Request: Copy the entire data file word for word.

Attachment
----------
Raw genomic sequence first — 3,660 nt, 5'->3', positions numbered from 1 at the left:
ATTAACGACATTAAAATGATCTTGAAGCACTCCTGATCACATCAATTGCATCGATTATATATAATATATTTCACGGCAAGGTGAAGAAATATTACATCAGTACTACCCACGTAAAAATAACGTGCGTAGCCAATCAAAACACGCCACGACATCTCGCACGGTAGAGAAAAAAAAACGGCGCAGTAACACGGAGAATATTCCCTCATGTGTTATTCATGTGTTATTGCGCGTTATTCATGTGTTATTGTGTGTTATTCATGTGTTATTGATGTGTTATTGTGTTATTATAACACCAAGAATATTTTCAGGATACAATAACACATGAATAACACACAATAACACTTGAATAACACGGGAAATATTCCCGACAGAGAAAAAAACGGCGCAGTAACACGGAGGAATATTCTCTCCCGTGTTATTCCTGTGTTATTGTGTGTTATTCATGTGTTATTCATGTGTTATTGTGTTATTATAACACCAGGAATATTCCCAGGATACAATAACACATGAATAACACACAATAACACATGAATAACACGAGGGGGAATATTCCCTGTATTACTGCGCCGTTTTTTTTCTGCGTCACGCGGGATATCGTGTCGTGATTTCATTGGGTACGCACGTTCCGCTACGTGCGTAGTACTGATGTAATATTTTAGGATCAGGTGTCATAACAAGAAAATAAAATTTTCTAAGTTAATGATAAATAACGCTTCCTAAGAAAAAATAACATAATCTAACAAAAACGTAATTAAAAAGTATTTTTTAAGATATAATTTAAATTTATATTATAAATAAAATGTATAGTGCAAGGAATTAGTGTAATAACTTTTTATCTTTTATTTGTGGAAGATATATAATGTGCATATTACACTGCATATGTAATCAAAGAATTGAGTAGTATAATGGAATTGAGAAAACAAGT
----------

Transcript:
Raw genomic sequence first — 3,660 nt, 5'->3', positions numbered from 1 at the left:
ATTAACGACATTAAAATGATCTTGAAGCACTCCTGATCACATCAATTGCATCGATTATATATAATATATTTCACGGCAAGGTGAAGAAATATTACATCAGTACTACCCACGTAAAAATAACGTGCGTAGCCAATCAAAACACGCCACGACATCTCGCACGGTAGAGAAAAAAAAACGGCGCAGTAACACGGAGAATATTCCCTCATGTGTTATTCATGTGTTATTGCGCGTTATTCATGTGTTATTGTGTGTTATTCATGTGTTATTGATGTGTTATTGTGTTATTATAACACCAAGAATATTTTCAGGATACAATAACACATGAATAACACACAATAACACTTGAATAACACGGGAAATATTCCCGACAGAGAAAAAAACGGCGCAGTAACACGGAGGAATATTCTCTCCCGTGTTATTCCTGTGTTATTGTGTGTTATTCATGTGTTATTCATGTGTTATTGTGTTATTATAACACCAGGAATATTCCCAGGATACAATAACACATGAATAACACACAATAACACATGAATAACACGAGGGGGAATATTCCCTGTATTACTGCGCCGTTTTTTTTCTGCGTCACGCGGGATATCGTGTCGTGATTTCATTGGGTACGCACGTTCCGCTACGTGCGTAGTACTGATGTAATATTTTAGGATCAGGTGTCATAACAAGAAAATAAAATTTTCTAAGTTAATGATAAATAACGCTTCCTAAGAAAAAATAACATAATCTAACAAAAACGTAATTAAAAAGTATTTTTTAAGATATAATTTAAATTTATATTATAAATAAAATGTATAGTGCAAGGAATTAGTGTAATAACTTTTTATCTTTTATTTGTGGAAGATATATAATGTGCATATTACACTGCATATGTAATCAAAGAATTGAGTAGTATAATGGAATTGAGAAAACAAGT